When The Whole Thing is a Finale

2 Aug

Tonight our family took part in one of those greatest of American traditions: minor league baseball. Our single-A team plays before anywhere from a few hundred to a couple of thousand fans on most nights. But there is one time when the attendance spikes — fireworks night. The game ends and the field goes dark and out behind the right field wall and fireworks fill the sky, their booming blasts filling our ears.

The game tonight was a good one. Our team picked up four runs in the first inning and held on ,with some outstanding relief pitching (12 strikeouts over the last five innings), picking up a 4-3 win. It was an interesting game that was in doubt until the last pitch was delivered. I was really hoping the visitors would not score in the top of the ninth because I had two sweaty, tired children sitting on my lap who were ready for one thing — fireworks.

And there, right in the middle of the fireworks show, I had something of a revelation. This fireworks show was so different from those I remember from years ago. The difference was so stark I realized it immediately. The fireworks shows of my past, even ten or fifteen years ago, were rousing and powerful but they all built toward a grand finale, a few minutes of really intense fireworks which capped off the show and left everyone satisfied. Fireworks in the early part of the show were shot off one at a time, with occasional groupings of two or three fireworks, slowly moving toward the finale. Each firework was to be appreciated one at a time. And back then, one firework booming and spreading out in drops of light across the sky was enough to elicit oohs and aahs from most audiences.

The fireworks show tonight was one big finale, a cacophony of explosions, an irregular splashing of light across the night sky. It seemed like Jackson Pollack had gone into pyrotechnics.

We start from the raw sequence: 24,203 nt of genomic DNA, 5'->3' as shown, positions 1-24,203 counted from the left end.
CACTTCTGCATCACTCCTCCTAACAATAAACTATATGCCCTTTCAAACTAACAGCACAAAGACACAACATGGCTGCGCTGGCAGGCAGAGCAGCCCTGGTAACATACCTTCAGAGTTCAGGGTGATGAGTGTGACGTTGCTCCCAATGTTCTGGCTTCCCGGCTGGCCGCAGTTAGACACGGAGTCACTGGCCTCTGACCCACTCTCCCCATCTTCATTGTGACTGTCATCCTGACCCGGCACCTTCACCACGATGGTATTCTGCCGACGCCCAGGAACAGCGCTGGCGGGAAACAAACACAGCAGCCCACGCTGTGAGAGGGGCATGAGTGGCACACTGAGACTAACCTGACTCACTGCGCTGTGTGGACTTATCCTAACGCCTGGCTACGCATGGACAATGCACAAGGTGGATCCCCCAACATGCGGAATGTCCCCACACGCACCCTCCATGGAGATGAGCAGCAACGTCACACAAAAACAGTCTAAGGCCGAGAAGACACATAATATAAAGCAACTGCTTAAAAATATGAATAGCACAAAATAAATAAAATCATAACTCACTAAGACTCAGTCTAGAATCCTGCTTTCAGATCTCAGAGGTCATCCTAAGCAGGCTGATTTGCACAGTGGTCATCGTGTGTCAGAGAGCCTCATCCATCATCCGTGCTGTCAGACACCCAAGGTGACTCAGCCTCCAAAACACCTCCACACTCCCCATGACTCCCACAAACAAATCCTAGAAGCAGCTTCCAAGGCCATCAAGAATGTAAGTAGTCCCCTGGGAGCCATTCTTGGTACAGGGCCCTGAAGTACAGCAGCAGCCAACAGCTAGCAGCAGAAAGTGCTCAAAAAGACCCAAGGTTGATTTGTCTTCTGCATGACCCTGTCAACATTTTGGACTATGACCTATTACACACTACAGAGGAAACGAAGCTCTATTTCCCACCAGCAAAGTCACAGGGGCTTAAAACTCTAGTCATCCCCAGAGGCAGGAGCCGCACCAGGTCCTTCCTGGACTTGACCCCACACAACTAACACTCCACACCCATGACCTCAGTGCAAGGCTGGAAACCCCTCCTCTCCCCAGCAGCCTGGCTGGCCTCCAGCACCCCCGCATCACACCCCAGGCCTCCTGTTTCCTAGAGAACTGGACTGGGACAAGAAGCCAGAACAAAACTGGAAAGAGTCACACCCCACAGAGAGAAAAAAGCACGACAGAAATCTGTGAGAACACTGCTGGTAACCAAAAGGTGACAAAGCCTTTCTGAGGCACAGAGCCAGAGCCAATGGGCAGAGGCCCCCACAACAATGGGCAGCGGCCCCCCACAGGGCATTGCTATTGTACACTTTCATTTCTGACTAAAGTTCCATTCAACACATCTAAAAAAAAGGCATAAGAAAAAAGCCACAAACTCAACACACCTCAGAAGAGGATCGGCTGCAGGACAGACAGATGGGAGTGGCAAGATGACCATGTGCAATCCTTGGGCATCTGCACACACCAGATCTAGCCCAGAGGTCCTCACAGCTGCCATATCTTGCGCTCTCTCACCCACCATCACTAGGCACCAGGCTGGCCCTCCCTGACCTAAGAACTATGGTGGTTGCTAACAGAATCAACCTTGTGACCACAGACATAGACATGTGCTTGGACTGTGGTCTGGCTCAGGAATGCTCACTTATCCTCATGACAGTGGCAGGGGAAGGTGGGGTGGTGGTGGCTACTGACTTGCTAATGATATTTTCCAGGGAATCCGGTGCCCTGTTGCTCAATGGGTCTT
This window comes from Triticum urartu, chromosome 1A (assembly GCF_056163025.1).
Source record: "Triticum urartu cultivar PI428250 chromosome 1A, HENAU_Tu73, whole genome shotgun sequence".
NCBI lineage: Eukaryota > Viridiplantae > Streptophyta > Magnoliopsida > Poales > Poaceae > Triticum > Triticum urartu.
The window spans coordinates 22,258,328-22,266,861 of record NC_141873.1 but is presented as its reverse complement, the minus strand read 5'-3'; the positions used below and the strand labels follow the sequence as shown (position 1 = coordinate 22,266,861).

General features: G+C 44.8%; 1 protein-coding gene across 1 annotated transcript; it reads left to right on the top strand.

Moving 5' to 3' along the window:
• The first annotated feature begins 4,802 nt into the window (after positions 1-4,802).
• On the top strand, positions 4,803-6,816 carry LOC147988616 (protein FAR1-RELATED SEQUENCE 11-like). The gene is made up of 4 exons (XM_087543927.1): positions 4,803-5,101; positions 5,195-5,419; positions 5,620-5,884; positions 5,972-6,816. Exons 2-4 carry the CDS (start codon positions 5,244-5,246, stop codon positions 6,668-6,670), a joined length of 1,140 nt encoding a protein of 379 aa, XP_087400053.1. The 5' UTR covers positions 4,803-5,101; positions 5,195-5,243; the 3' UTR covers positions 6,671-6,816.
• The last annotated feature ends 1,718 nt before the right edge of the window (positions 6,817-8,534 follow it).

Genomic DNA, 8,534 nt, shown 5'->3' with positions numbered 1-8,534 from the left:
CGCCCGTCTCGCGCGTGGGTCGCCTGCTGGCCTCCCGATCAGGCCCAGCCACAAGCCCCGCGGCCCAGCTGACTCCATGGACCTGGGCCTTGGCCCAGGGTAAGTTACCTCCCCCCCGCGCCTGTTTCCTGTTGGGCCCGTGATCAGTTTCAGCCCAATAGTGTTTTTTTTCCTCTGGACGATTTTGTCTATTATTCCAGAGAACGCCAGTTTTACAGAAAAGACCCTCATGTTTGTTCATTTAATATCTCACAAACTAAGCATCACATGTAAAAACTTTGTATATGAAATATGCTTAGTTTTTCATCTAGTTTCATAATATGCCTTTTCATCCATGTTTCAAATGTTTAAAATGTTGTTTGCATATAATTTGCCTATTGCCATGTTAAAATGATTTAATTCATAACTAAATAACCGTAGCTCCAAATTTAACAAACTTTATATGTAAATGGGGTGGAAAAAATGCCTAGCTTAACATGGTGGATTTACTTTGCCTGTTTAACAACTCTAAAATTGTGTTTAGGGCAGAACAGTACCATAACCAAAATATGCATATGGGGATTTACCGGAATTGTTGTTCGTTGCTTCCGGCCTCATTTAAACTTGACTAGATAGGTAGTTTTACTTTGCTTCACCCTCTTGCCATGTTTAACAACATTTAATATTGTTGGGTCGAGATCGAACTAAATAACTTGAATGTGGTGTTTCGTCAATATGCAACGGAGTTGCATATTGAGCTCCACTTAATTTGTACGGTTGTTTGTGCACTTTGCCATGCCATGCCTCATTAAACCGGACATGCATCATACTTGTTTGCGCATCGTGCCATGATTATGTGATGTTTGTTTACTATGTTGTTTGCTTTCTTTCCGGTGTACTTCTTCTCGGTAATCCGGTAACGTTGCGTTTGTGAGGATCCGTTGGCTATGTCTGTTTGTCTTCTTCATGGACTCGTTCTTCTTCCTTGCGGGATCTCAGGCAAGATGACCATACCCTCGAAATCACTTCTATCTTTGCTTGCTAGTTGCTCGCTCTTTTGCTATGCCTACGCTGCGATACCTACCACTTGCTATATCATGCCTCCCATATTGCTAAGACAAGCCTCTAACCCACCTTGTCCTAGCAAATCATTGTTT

The thought came to me — what a picture this is of our culture. We are addicted to meaningless flashiness. We like it fast and bright and pretty and loud and empty. The idea of building toward a finale is far too boring for our Twitterized culture. Savoring one blast after another is just a waste of time when we can just throw them all up there at once and hear a big boom.

And so it goes in our culture at large. Full of sound and fury, signifying nothing.

I understand why people struggle with church. We are telling a story. This story spans eternity. And the God who is at the center of the story is not on our timetable and He does not give in to our demand for what we want when we want it. Instead, He unfolds His working in our life, a piece at a time, over time, transforming our lives from one degree of glory to another. His story is building toward a finale, the kind of finale that will make the world’s greatest fireworks show look like a single match in an already bright room.

I understand why churches and their leaders are tempted to accommodate themselves to culture in a way that compromises and undermines the gospel story God is revealing in the world. Great crowds will gather before what looks flashy and busy and impressive. The still small voice, the Suffering Servant, the cross-bearer, these things just don’t keep the offering plates full. Coming up with a plan that will draw a crowd becomes more important that letting our light shine before men.

God doesn’t need fireworks. He just wants lights.

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